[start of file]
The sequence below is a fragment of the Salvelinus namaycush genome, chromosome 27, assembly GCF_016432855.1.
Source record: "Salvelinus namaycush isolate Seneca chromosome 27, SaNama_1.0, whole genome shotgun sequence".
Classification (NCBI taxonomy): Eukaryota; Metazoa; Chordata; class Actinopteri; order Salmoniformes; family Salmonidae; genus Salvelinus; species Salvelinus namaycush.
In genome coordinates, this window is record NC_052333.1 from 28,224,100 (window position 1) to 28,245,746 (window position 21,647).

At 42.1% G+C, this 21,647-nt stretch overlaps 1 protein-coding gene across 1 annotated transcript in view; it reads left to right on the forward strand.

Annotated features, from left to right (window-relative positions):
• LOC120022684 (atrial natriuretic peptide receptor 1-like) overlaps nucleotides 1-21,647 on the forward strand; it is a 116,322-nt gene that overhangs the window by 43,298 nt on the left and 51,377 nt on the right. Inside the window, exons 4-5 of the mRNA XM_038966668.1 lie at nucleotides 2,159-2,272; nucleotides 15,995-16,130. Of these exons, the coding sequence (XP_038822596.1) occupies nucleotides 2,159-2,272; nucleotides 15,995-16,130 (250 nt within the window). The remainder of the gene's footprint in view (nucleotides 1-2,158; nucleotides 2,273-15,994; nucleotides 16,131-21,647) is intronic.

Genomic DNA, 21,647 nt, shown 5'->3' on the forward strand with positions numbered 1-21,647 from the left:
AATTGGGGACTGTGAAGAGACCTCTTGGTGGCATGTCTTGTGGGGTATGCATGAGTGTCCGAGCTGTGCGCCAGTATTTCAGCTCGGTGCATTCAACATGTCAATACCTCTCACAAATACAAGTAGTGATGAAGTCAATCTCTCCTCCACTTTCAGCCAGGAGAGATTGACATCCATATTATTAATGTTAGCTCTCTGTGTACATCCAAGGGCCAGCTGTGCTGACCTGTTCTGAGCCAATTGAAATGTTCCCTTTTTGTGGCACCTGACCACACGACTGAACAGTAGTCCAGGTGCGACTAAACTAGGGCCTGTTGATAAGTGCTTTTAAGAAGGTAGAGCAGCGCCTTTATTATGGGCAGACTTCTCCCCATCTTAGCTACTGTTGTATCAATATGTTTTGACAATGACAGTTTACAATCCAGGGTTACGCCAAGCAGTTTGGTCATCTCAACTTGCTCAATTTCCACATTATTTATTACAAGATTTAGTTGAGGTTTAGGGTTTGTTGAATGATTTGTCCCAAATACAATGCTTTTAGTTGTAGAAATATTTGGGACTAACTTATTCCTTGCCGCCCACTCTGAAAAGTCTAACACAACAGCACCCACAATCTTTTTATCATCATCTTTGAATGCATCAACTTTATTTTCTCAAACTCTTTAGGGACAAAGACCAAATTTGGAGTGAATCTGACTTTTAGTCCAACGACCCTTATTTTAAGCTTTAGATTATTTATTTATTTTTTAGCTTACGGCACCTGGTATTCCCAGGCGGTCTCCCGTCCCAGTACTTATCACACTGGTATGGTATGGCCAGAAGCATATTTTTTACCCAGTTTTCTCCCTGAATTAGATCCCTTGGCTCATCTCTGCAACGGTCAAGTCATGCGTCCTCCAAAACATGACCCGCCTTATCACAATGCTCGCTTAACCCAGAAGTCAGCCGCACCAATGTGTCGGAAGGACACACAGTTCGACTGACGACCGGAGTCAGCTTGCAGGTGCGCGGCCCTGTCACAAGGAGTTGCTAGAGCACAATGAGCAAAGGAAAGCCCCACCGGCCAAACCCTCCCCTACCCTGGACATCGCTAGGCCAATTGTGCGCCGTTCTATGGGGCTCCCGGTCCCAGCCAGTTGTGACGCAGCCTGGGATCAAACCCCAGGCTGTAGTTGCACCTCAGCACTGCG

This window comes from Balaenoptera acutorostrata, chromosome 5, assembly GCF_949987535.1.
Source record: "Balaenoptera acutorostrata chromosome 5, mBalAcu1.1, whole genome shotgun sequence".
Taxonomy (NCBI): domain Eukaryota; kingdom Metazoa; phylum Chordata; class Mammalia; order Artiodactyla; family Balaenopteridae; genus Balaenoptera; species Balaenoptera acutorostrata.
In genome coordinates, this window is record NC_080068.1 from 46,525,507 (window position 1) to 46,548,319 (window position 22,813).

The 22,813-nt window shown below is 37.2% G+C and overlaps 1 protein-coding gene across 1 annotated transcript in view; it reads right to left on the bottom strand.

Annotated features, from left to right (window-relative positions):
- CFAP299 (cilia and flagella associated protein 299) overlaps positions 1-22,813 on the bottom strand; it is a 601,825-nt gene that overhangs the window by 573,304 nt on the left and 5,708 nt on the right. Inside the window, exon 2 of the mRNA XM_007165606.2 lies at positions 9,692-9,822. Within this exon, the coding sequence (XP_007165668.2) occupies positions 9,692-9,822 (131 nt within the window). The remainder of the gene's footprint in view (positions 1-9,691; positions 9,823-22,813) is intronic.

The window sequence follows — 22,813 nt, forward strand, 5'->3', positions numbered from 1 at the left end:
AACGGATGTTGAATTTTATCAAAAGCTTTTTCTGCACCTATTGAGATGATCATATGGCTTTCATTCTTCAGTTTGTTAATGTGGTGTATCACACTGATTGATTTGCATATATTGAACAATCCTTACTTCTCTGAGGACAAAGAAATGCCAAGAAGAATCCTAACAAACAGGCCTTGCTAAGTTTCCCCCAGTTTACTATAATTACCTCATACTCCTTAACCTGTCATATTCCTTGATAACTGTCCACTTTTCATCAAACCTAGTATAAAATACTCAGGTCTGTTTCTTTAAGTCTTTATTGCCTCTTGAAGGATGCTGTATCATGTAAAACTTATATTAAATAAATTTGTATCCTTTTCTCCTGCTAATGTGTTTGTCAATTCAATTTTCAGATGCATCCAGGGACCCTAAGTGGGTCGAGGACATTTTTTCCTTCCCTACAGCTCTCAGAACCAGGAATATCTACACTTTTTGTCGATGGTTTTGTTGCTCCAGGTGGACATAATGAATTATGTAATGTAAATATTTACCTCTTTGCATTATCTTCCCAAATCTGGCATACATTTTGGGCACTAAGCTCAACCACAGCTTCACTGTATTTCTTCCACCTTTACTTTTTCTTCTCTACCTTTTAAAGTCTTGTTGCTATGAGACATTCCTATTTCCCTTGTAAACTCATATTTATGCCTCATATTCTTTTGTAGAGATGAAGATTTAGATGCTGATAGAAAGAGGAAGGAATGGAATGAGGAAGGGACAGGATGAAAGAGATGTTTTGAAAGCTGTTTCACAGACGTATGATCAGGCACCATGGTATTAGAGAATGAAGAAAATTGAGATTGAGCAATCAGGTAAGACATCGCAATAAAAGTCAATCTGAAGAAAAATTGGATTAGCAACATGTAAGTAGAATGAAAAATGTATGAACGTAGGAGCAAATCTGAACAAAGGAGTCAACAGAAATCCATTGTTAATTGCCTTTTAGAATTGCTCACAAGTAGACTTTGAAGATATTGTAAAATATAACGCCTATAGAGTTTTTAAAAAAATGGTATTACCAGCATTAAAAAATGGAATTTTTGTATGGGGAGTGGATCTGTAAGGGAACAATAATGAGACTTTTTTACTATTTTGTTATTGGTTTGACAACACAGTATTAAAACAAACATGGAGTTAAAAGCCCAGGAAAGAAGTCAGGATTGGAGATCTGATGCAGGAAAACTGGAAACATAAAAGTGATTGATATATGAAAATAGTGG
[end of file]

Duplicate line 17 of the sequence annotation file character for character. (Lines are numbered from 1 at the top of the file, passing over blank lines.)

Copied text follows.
The window sequence follows — 22,813 nt, forward strand, 5'->3', positions numbered from 1 at the left end: